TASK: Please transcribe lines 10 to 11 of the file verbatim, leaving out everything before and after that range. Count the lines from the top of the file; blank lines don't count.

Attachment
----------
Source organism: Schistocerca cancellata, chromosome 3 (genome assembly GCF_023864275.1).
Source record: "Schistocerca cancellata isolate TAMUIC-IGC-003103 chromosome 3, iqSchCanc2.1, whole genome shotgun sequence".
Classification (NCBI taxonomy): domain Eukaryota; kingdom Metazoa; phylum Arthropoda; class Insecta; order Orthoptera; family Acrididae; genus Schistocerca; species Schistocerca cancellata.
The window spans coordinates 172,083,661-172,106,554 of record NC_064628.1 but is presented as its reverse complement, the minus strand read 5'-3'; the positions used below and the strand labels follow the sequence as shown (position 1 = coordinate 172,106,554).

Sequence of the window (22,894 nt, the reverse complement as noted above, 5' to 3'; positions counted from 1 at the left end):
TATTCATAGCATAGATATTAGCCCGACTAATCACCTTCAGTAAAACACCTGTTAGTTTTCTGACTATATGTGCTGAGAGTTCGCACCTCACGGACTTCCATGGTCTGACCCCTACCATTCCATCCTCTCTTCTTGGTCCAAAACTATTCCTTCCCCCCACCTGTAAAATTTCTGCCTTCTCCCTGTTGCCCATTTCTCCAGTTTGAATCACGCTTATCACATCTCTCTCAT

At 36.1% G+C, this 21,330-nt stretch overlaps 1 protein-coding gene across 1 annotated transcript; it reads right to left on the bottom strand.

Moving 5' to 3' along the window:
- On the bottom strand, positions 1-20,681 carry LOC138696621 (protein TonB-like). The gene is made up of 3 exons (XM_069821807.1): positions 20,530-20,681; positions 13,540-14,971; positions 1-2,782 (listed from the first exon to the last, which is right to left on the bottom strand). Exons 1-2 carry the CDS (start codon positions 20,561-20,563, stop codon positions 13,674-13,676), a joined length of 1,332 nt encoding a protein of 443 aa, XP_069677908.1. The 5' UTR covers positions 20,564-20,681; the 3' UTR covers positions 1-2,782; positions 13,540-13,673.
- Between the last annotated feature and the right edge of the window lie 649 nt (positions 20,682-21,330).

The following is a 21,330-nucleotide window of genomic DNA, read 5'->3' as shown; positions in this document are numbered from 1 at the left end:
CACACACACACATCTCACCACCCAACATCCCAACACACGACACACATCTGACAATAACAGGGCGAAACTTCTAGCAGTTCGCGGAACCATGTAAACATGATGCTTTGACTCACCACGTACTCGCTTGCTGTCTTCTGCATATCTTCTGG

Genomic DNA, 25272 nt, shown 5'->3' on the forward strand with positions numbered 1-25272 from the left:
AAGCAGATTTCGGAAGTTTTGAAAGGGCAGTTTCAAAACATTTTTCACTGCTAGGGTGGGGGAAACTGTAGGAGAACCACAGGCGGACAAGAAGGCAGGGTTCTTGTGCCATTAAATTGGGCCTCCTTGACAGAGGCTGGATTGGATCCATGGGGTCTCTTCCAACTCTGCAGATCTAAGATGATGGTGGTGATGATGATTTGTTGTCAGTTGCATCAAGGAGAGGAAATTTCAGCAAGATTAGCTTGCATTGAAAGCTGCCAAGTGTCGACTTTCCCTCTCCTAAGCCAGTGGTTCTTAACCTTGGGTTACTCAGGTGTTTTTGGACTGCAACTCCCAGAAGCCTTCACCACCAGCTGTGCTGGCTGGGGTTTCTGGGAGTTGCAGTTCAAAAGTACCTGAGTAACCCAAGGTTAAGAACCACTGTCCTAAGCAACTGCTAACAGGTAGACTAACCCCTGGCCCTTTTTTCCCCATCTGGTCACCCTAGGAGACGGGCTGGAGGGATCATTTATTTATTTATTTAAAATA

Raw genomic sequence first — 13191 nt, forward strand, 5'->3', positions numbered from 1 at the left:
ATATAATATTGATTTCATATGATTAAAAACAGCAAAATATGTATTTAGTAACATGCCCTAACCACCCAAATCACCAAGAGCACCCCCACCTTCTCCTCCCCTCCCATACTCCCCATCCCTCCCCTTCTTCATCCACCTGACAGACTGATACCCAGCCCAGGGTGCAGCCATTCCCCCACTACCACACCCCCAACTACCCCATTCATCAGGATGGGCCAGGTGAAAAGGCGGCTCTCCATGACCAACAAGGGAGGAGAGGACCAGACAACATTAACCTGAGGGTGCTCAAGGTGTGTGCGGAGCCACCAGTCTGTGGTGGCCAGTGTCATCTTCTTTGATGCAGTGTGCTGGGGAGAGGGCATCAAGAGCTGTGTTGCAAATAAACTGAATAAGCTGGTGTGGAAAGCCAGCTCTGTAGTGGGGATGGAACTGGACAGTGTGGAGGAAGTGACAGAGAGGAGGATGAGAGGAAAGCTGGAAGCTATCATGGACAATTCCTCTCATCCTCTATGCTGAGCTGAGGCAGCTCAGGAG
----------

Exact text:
- Between the last annotated feature and the right edge of the window lie 649 nt (positions 20,682-21,330).

The following is a 21,330-nucleotide window of genomic DNA, read 5'->3' as shown; positions in this document are numbered from 1 at the left end: